A disposable, family-friendly Kevin James comedy? From the director of several Eddie Murphy, Martin Lawrence and Ice Cube turkeys? It must be that post-prestige dumping season the ticket buyers call January. But to Paul Blart: Mall Cop’s credit, its heart is in the right place for these dark recession-depression days, defending the consumer at the expense of the corporation.
Mall Cop is split into two parts: the first, a depressing portrait of a loser; the second, that loser’s feel-good redemption. (The test audience with which I saw the movie, God help us, literally cheered.) James plays the title character, whose life is a sum of humiliations: he’s incurably single, since his undocumented-immigrant wife abandoned him and their daughter once she became a citizen; he’s hypoglycemic, collapsing like a narcoleptic when not sucking down pixie sticks like cigarettes; he’s overweight, coating his post-dinner pie with peanut butter. (Fans of fat jokes will be sated.) He’s generally emasculated — he doesn’t even have a “gun” — and so undesirable that neither the New Jersey State Police nor the lonely women on Internet dating sites want anything to do with him. In the early, character-establishing scenes, Blart’s inadequacy uneasily inspires more pity than laughter, as he makes a drunken fool of himself, weeps in his bedroom and leers longingly, and creepily, at his love interest (Jayma Mays), a mall-kiosk operator, on the shopping center’s CCTV security cameras. He is frequently humiliated for his meekness, clumsiness and appearance. “You’re impossible to underestimate,” one character tells him.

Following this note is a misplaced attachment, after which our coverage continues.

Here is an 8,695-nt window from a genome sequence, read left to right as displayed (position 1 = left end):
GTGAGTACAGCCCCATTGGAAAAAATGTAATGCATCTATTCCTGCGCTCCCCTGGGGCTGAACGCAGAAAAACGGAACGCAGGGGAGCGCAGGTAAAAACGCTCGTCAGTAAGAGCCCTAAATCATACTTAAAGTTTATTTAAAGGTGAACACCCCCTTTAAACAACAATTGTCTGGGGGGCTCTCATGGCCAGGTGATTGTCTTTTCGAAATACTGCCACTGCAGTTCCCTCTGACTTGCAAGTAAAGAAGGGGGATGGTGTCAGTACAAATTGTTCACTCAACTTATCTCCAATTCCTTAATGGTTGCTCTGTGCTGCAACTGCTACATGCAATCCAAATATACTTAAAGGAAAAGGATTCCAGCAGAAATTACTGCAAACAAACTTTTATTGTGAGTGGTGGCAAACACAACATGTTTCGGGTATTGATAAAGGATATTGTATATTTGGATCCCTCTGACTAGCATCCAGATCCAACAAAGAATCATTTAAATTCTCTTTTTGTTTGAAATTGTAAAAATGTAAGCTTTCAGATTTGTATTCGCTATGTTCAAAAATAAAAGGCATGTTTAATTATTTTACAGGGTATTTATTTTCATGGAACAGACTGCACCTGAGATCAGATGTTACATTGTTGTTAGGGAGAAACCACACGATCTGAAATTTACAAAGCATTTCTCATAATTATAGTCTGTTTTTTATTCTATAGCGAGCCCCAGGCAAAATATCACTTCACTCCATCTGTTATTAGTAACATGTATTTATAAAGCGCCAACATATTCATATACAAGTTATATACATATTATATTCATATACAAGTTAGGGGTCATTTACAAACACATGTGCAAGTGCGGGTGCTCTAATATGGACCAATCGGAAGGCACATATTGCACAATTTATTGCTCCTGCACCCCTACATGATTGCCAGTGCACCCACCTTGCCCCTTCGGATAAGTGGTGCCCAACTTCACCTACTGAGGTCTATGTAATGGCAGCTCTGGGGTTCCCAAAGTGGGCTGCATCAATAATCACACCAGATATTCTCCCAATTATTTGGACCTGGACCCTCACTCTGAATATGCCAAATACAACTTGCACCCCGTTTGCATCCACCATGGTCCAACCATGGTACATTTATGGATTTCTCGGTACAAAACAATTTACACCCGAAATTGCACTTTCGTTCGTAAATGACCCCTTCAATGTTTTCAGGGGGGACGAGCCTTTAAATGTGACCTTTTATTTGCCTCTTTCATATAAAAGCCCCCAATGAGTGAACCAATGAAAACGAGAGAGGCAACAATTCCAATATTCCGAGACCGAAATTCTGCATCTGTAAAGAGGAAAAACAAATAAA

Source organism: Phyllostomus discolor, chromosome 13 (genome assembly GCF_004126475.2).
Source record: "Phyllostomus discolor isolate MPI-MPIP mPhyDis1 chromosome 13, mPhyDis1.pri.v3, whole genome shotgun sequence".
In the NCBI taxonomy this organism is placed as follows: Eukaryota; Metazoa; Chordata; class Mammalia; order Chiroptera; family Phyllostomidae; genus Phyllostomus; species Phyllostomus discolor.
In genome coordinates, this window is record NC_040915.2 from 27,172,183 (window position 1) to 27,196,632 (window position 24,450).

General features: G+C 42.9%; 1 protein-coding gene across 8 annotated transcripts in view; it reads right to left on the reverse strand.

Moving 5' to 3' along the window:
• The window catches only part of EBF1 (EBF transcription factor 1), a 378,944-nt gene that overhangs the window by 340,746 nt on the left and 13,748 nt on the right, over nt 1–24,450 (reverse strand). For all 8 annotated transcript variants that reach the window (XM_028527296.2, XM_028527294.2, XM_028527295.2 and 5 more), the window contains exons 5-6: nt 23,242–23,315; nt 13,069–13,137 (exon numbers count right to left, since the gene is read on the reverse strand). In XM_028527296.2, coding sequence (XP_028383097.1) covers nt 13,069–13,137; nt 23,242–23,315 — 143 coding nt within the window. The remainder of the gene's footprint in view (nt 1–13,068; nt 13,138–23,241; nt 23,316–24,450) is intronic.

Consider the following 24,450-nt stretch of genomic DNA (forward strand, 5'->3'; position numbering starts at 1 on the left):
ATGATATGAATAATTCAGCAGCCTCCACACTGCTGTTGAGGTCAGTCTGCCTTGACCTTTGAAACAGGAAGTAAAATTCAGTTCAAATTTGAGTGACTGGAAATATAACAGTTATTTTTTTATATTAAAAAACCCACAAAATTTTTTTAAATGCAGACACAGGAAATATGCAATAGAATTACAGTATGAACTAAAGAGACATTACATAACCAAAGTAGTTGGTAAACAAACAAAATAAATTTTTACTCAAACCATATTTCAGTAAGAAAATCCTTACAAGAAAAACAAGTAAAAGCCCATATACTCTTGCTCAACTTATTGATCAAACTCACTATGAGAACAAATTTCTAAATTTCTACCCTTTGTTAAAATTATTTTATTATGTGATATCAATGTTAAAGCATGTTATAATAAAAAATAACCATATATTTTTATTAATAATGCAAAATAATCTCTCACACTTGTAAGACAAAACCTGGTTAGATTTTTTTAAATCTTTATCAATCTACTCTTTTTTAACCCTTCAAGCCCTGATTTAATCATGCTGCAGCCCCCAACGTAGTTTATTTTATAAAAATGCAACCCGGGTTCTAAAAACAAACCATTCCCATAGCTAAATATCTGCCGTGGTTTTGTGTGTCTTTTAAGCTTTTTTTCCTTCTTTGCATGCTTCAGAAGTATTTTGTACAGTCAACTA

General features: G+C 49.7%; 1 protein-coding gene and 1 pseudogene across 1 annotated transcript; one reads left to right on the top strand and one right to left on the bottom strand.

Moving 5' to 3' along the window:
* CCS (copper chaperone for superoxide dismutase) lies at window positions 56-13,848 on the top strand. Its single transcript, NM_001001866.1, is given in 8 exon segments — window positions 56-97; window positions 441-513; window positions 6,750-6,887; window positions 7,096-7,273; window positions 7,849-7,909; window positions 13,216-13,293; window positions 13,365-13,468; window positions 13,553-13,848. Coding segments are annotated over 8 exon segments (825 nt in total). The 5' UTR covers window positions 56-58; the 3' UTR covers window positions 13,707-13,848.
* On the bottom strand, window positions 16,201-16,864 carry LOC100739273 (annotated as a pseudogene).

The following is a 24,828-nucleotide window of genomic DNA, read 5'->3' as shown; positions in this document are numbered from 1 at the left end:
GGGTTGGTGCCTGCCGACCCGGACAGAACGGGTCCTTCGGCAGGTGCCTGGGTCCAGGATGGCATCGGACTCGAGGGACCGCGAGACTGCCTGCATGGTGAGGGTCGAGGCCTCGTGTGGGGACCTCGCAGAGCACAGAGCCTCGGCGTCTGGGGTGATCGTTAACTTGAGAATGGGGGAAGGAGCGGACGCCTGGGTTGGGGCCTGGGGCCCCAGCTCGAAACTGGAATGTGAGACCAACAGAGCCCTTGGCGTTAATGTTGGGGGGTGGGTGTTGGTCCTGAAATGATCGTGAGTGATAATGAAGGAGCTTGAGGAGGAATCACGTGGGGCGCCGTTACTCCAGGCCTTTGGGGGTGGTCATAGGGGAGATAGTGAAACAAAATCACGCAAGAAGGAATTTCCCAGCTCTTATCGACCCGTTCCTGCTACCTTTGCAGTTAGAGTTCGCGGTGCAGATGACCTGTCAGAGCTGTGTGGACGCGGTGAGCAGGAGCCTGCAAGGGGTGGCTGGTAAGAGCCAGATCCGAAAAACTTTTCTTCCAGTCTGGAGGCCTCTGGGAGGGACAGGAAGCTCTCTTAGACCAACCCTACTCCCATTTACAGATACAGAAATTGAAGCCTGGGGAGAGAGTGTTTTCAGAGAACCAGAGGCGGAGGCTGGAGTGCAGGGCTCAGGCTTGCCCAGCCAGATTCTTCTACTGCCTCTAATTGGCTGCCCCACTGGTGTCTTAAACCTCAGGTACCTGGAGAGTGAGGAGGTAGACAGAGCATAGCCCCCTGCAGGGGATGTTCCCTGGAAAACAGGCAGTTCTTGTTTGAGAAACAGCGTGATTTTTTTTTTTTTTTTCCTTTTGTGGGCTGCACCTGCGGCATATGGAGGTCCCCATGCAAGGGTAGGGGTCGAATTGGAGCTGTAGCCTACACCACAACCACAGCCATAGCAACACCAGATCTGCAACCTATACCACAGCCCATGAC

But then several agile burglars take over the mall, and Blart redeemingly disarms them one by one, each time using some particular shopping-complex feature: the ball pit, a tanning bed, sporting goods. Mall Cop becomes a love letter to the American Mall, from its vast resources to its capacity for spectacle. (And setting the film there allows for copious product placements and corporate name-dropping.) But the movie transcends capitalist propaganda; it assumes a populist, anti-corporate position. The thieves aim to steal consumers’ credit card numbers, and thus Blart’s heroics protect the Christmas-shopping hoi polloi from unauthorized charges and the headaches they induce. And to do so, he destroys quite a bit of company property: he blows up a restaurant, smashes several storefronts and breaks an airshaft. He even steals a greeting card (and a minivan). Add to that the film’s suspicion of authority figures — several noble security- and police officers are joined by a few corrupt ones — and Mall Cop adds up to relatively progressive multiplex fare. Unfortunately, it’s also slow-going and witless. Blart’s sole motivation in saving the day is to protect and impress his love interest. As the woman sitting next to me muttered over the end credits: “that’s a lot to go through for a date.” And a lot more for the audience to go through just to watch a guy try to get a date.